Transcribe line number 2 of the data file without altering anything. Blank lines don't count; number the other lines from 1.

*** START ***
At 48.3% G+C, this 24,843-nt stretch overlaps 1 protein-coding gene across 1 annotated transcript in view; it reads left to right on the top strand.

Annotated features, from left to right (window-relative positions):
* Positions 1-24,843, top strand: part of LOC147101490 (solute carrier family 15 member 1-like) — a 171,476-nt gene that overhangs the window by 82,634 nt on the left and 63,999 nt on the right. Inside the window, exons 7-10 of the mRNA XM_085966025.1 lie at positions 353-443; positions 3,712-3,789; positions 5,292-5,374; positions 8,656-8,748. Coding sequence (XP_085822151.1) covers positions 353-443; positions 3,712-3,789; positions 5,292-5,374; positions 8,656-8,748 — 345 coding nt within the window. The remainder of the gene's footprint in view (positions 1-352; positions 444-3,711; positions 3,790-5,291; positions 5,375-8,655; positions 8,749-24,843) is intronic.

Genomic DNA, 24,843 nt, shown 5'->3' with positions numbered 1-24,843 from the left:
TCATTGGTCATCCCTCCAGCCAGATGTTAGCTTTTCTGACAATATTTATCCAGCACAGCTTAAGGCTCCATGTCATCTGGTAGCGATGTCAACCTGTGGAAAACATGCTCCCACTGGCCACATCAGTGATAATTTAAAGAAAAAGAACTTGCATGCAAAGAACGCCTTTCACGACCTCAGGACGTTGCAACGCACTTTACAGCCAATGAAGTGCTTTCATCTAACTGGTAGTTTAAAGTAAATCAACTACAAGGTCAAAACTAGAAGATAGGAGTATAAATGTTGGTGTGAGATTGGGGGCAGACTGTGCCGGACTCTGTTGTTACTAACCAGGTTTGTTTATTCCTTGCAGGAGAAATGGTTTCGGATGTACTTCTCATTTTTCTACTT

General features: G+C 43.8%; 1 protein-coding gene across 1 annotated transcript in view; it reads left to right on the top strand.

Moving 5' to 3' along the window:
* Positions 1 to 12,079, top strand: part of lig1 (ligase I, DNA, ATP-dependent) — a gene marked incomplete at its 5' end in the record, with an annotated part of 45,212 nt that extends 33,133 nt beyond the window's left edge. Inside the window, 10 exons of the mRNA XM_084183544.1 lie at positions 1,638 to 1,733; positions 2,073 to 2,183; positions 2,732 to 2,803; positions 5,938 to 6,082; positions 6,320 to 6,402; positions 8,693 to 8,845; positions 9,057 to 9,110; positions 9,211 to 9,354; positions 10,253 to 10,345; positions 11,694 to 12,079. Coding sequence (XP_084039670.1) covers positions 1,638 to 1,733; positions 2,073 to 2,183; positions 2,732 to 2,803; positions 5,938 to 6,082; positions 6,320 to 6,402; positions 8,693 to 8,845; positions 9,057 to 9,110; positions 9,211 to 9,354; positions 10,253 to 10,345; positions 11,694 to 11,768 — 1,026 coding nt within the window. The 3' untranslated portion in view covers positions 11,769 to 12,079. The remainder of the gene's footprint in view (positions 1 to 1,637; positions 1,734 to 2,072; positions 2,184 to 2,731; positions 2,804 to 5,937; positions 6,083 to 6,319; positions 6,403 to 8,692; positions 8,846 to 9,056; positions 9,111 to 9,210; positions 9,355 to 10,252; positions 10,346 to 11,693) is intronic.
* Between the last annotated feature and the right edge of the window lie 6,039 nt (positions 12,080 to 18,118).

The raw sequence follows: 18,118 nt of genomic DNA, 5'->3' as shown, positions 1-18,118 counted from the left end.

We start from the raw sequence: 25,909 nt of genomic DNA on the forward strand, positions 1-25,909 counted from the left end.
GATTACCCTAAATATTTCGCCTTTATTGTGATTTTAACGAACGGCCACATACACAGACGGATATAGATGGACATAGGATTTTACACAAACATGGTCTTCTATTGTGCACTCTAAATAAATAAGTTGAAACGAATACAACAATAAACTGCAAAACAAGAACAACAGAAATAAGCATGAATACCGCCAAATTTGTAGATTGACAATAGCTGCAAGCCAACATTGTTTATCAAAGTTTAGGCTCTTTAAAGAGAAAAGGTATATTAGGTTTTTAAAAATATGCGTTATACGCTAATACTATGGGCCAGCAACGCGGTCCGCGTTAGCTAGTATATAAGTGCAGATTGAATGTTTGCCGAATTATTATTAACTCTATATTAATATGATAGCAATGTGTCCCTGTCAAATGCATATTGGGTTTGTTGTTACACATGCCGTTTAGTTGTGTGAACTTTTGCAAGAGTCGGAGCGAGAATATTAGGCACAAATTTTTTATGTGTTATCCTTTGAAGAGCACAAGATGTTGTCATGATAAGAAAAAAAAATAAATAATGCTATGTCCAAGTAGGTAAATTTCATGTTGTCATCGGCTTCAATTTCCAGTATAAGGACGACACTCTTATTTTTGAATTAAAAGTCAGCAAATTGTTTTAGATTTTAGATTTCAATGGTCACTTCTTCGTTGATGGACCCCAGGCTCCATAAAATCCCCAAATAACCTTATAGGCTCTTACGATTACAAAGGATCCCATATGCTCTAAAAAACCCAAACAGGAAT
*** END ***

Annotated features, from left to right (window-relative positions):